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Lesson 6The System Monitor (SMON)
ObjectiveIdentify the purpose of the SMON process.

Purpose of SMON Process

The System Monitor Process, commonly denoted as SMON, is an indispensable background process in an Oracle Database instance, serving multiple vital functions that pertain to instance recovery, space management, and overall database health. This process is automatically initiated upon the startup of an Oracle Database instance and operates throughout the lifetime of that instance, contributing significantly to database integrity, reliability, and optimal performance.

Core Responsibilities of SMON:

  1. Instance Recovery: In the event of a system failure or abrupt database shutdown, SMON plays a crucial role in instance recovery. It performs transaction recovery by rolling back uncommitted transactions and rolling forward committed transactions that were not yet written to the data files. This ensures database consistency, thereby maintaining the integrity of the data.
  2. Temporary Segment Cleanup: SMON is tasked with reclaiming space occupied by temporary segments that are no longer needed, typically those associated with temporary tables and sorts. This contributes to more efficient space utilization and better database performance.
  3. Coalescing Free Space: In fragmented tablespaces, SMON automatically coalesces adjacent free extents into larger, contiguous free extents. This operation is vital for optimal space management, especially in databases employing dictionary-managed tablespaces.
  4. Monitoring Distributed Transactions: SMON also oversees the resolution of pending distributed transactions that could be in-doubt due to network failures or other issues affecting a distributed database setup.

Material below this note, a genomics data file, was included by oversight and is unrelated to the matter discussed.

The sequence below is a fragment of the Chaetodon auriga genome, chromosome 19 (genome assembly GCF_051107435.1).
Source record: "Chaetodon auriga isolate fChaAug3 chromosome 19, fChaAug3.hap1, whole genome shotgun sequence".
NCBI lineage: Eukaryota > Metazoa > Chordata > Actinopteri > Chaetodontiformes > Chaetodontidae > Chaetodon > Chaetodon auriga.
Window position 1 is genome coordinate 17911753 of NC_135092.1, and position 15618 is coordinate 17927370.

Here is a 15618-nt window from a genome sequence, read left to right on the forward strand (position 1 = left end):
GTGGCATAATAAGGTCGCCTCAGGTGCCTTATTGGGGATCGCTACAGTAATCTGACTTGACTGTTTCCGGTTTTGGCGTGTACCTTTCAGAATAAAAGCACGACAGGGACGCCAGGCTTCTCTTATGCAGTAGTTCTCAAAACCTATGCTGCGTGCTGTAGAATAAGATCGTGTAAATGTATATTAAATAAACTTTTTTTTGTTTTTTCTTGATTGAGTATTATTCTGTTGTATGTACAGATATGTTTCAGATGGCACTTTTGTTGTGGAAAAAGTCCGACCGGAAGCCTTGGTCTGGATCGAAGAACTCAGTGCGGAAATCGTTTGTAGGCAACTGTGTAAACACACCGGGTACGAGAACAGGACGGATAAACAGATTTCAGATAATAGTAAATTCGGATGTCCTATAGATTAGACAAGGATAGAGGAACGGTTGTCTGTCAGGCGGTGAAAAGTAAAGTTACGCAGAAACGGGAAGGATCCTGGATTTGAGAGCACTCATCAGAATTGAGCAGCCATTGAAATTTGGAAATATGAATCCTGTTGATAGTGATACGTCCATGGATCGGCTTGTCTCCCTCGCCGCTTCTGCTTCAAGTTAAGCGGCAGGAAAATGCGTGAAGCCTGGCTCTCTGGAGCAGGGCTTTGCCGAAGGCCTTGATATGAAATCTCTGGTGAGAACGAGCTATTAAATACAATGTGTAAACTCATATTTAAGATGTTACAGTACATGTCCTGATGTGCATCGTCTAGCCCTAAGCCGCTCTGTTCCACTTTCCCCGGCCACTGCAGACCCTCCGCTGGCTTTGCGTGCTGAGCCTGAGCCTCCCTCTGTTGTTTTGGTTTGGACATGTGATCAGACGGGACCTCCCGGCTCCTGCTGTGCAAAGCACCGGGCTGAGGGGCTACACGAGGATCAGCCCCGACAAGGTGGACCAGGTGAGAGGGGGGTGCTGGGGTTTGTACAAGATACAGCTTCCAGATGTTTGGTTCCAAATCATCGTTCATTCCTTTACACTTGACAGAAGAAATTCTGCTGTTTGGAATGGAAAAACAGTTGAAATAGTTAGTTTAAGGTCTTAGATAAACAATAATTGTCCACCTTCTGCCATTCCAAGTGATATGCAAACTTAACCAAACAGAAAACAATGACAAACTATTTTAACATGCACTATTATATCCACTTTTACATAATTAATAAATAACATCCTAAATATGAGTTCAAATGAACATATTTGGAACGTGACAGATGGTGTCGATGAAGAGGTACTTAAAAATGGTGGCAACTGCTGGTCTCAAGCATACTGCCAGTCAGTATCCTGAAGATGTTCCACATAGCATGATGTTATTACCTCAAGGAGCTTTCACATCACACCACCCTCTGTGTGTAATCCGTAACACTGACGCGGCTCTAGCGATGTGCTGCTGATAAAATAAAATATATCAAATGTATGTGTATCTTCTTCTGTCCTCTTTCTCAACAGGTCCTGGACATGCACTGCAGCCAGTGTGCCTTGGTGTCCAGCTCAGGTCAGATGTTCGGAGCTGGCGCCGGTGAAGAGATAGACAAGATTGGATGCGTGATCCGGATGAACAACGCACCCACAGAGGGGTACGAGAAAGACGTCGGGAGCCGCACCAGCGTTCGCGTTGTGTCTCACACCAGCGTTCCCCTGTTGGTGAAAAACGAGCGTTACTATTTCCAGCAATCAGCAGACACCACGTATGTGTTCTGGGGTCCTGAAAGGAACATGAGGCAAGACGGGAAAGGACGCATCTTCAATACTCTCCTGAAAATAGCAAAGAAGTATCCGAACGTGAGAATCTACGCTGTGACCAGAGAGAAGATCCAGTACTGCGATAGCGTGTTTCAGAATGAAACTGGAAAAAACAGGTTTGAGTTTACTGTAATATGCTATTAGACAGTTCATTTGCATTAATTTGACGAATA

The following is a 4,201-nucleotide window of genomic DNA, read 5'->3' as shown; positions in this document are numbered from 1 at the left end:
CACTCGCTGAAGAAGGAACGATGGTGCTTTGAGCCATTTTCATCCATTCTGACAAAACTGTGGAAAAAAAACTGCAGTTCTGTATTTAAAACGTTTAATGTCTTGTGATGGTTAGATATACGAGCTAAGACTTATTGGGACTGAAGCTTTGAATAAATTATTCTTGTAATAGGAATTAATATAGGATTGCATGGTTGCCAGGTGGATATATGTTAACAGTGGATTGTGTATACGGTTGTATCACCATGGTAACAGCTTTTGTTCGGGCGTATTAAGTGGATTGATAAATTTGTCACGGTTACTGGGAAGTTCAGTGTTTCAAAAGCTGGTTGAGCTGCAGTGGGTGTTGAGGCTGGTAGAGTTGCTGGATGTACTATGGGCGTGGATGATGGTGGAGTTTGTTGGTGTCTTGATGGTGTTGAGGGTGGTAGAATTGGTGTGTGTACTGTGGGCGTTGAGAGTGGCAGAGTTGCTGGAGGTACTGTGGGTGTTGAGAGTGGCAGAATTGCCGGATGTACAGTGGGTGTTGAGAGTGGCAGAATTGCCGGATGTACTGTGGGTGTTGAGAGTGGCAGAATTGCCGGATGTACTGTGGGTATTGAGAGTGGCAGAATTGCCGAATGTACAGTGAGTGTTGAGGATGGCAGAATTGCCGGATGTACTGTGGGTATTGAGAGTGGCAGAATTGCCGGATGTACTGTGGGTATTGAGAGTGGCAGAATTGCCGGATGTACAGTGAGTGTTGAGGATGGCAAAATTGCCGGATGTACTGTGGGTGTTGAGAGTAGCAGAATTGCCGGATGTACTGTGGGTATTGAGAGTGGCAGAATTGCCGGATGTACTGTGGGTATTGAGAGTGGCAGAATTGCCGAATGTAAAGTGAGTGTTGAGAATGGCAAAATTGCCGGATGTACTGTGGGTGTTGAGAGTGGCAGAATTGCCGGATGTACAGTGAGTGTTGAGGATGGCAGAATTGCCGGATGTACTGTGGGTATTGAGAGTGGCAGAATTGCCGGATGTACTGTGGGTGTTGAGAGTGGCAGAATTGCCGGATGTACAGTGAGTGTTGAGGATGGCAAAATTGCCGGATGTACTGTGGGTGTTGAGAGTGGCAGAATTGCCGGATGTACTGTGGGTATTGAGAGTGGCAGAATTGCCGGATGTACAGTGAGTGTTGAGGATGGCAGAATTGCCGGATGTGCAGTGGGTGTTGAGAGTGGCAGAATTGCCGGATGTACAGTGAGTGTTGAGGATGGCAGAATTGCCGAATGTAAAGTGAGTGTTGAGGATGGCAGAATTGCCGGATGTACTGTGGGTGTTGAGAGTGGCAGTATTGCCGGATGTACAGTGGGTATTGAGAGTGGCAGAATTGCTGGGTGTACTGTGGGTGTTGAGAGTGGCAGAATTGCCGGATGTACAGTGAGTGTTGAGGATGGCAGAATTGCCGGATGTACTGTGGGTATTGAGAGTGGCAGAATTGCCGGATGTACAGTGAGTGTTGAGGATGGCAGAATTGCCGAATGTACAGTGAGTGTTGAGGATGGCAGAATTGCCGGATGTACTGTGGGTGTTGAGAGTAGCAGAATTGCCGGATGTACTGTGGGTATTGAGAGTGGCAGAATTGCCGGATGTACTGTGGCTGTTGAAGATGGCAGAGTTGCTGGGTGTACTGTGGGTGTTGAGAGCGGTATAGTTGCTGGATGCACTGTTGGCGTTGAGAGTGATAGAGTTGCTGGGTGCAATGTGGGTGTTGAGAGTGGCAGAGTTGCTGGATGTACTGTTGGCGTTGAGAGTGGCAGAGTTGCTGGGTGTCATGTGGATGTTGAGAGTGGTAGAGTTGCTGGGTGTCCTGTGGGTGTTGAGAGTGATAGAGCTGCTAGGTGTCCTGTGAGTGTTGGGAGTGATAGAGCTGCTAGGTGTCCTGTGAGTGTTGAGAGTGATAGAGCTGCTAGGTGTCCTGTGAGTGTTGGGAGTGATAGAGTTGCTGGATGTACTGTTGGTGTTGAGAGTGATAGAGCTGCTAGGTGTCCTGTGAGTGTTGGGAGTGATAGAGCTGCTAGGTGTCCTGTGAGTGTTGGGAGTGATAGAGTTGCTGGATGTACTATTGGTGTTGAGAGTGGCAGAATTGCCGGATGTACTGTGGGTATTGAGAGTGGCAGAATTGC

5. Deadlock Resolution: Although not a primary function, SMON assists in resolving lock conflicts and deadlocks, particularly in Real Application Clusters (RAC) environments. It detects and resolves these conflicts to facilitate the smooth continuation of database operations.
  6. Buffer Cache Monitoring: SMON indirectly contributes to the management of the buffer cache. While it doesn’t directly handle cache operations, its auxiliary functions can influence the effectiveness of buffer cache utilization.
  7. Purging Materialized Views: SMON is responsible for the removal of materialized views that are flagged for purging, either because they are stale or have been manually designated for removal. This operation ensures the freshness of the data and the efficiency of query operations.
  8. Segment Advisor: SMON works in conjunction with the Automatic Segment Advisor to identify segments that would benefit from online segment shrink or table reorganization. It thereby assists in making recommendations for optimizing space utilization.

Given its multi-faceted role, SMON is integral to Oracle Database's robustness and resilience. It is a cornerstone process that facilitates the seamless functioning of database operations, mitigates disruptions caused by system failures, and optimizes space for enhanced performance. Database administrators should have a comprehensive understanding of SMON’s functions as it is pivotal for both routine maintenance and contingency planning in Oracle Database management.